You must be from the bay area in California from a long time ago. I finally contacted Golden Grain to see where they sale it or if I could buy it online. I was told it was only sold in Northren CA a long time ago and they have no idea what happened to the orginal recipe. The woman sent me a recipe from one of thier Chefs that was a favorite oh his, but it tasted nothing like my memories. It as heavy on mushrooms and bell peppers. I like you have continued to search for something comparable. I make my own now and I do add just a touch of bell pepper but only about a tablespoon of minced bell pepper to about a gallon of sauce. But have yet to find something as good as Golden Grain Marina that came in a can of all things! as a kid I would eat it right out of the can! it was that good.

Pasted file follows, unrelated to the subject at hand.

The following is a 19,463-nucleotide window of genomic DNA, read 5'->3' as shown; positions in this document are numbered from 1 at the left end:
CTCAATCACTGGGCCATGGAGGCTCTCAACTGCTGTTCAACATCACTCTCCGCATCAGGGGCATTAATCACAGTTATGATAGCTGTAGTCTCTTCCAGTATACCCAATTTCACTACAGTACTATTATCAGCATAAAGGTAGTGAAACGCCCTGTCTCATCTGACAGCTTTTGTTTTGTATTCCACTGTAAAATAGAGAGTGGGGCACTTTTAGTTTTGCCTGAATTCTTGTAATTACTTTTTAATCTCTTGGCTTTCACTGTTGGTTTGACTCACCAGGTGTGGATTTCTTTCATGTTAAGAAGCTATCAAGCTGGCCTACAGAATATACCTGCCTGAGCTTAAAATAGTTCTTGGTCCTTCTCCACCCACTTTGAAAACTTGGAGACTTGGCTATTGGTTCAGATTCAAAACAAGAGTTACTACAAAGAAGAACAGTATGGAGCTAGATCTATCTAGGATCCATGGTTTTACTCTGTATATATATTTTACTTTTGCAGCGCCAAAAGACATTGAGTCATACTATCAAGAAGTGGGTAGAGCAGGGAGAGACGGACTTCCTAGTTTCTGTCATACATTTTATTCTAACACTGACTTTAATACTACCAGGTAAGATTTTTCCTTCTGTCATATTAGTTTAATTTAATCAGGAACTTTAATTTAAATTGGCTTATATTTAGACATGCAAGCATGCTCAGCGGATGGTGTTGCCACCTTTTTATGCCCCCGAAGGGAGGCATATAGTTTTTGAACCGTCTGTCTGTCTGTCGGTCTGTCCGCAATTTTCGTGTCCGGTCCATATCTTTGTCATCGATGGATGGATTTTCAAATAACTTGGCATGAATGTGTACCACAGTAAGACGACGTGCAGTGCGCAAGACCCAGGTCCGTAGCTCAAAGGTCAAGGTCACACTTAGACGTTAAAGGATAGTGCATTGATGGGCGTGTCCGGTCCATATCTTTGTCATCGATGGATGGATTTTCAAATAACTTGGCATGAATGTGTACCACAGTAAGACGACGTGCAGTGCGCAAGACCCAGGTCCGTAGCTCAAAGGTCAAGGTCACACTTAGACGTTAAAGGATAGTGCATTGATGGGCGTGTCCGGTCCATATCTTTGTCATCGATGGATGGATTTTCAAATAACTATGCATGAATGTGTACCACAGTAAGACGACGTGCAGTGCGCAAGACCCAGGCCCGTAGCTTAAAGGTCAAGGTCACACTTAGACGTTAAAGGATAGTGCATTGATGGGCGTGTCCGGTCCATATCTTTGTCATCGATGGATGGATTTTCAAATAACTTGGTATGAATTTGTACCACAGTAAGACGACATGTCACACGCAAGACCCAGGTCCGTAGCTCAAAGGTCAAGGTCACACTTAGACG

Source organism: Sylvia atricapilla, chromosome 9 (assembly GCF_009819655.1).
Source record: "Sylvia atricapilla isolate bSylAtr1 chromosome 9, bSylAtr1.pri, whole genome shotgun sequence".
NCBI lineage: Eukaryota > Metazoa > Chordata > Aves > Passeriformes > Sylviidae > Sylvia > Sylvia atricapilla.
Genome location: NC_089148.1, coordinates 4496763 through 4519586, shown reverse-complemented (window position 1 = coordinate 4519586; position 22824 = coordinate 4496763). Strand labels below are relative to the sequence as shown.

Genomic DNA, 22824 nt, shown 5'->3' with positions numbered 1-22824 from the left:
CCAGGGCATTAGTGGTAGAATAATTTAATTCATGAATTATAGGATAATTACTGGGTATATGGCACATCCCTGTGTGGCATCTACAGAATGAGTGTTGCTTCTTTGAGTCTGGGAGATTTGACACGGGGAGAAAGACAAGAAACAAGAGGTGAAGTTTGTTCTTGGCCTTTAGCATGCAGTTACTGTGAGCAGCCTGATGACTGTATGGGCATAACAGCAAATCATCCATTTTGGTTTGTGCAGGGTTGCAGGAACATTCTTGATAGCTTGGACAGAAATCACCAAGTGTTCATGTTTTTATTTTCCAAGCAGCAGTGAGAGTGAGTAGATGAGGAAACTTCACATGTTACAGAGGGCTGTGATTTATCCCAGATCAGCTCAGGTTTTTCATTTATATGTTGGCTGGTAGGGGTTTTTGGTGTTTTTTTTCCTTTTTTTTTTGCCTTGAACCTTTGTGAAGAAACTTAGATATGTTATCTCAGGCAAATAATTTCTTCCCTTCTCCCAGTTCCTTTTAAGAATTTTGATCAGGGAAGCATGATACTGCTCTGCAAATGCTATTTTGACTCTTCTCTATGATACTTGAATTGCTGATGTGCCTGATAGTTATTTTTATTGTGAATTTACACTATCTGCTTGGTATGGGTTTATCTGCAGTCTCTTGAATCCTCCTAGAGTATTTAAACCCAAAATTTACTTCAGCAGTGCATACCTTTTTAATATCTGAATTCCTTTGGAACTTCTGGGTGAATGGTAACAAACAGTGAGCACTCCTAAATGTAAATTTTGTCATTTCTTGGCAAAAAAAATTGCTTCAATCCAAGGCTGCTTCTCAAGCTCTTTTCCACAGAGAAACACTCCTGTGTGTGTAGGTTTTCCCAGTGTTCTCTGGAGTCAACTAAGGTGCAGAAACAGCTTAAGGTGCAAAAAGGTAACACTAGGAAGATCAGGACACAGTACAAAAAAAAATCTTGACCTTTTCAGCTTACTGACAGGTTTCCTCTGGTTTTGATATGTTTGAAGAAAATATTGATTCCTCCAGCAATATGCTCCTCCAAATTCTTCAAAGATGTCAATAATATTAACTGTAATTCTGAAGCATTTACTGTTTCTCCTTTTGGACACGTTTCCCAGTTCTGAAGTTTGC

This reply was meant for Hulasgirl but I cannot seem to delete it and move it down.

                                                                                                                2. We LOVE LOVE LOVE Golden Grain Marinara Sauce.....Cannot find it anywhere and since been trying all the others to find something comparable without any luck. So any help out there will be appreciated. Enjoy~

                                                                                                                  1 Reply
                                                                                                                  1. re: Hulasgirl